Receiving cattle can be a difficult time, considering the sources for those cattle may be unknown. That creates a greater health risk when those cattle arrive to your pastures, and more than likely, an animal will either be sick coming off the truck or soon start heading downhill healthwise.

Since the best defense is a good offense, you want to know what action you will take as those cattle come off the truck. With the fast pace on arrival, there usually isn’t time to make a detailed diagnosis of the causative organism before beginning treatment.

Beef specialists at the University of Florida say that bovine respiratory disease complex and diseases resulting in diarrhea cause 99 percent of the health problems during the first three weeks after arrival. BRD is caused by a combination of respiratory viral infections and stress, compounded by bacterial infections.

Here are tips from Ed Richey, retired Extension veterinarian at the University of Florida.

Sick cattle are medicated for bacterial infections in general rather than specific diseases, with the exception of bloody diarrhea. In all cases, cattle designated and identified as sick are medicated while in the squeeze chute for routine processing. The sick animals are medicated one of two ways, the deciding factor being the presence or absence of bloody diarrhea.

  • Sick animals without bloody diarrhea, pulled due to visible signs of illness or high body temperature, are treated with an injectable antibiotic or a combination of an injectable antibiotic and oral sulfa.
  • Animals with bloody diarrhea, with or without a fever (104° F or greater), are treated with a combination of injectable antibiotic and an oral drench containing medication to treat coccidiosis and an antibiotic to treat bacterial gut infections. (Bloody diarrhea is generally caused by either coccidiosis and/or bacterial gut infections).

Cattle displaying non-bloody diarrhea are essentially ignored when processed. The loose stools may be due to a change in diet or a heavy worm load. Put cattle on a high roughage diet and worm them during processing. This often alleviates the problem.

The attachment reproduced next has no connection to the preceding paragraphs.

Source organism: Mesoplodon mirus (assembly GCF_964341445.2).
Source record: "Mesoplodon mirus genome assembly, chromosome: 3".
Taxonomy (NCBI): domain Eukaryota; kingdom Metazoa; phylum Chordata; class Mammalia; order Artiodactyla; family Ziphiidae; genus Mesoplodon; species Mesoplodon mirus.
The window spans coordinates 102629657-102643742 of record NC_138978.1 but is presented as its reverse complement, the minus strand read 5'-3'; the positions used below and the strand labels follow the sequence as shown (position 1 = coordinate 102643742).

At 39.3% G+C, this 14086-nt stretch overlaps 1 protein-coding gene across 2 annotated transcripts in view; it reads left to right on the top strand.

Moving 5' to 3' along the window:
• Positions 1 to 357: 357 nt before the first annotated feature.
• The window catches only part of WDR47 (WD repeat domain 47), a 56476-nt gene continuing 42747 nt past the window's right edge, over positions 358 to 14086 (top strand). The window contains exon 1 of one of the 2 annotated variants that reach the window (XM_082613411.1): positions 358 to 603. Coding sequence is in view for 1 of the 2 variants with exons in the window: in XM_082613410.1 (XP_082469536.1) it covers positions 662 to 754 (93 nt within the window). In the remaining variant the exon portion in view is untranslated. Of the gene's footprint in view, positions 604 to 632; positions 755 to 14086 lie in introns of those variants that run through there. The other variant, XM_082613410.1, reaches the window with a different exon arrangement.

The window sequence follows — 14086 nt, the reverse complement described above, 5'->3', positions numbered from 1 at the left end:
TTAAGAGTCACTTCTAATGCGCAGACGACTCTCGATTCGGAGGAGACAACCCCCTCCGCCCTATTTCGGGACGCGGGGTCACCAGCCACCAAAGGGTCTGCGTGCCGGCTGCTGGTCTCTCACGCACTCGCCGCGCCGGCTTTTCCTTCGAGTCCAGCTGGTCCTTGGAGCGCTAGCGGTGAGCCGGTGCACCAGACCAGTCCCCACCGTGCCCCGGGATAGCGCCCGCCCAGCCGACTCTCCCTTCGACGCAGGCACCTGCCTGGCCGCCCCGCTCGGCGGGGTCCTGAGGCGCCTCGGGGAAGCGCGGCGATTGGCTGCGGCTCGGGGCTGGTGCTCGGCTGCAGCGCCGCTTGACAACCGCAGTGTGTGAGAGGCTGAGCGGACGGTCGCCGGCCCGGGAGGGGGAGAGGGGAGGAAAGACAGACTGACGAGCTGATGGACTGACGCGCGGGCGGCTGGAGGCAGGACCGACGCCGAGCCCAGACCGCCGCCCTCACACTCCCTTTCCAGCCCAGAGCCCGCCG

The processing crew should not be given a choice of treatment; treatments should be designated in advance by the veterinarian and the owner of the cattle. The only decision required of the processing crew is determination of the presence or absence of bloody diarrhea. This judgment decision is usually made when a crew member is obtaining the body temperature.

It is necessary to record the medication administered to the animal on the treatment portion of the record. The tag number, date of treatment, body temperature, severity of illness and the amount of each medication administered are recorded.

As cattle leave the squeeze chute, separate sick cattle from non-sick cattle. All animals (sick and non-sick) should be held near the working area until the processing operation is complete. This permits easy observation for the detection of reactions to vaccinations or medications.

After processing is complete, non-sick cattle should be moved to drylots or small pastures, observed twice daily for 14 days, and pulled when and if detected as sick. Non-sick cattle in drylots or on pasture should be pulled as sick by visual inspection alone. They should not be run through the chute and have their temperature taken each day.

Those cattle pulled as sick after processing should be administered the same treatment program as the cattle designated sick at processing.

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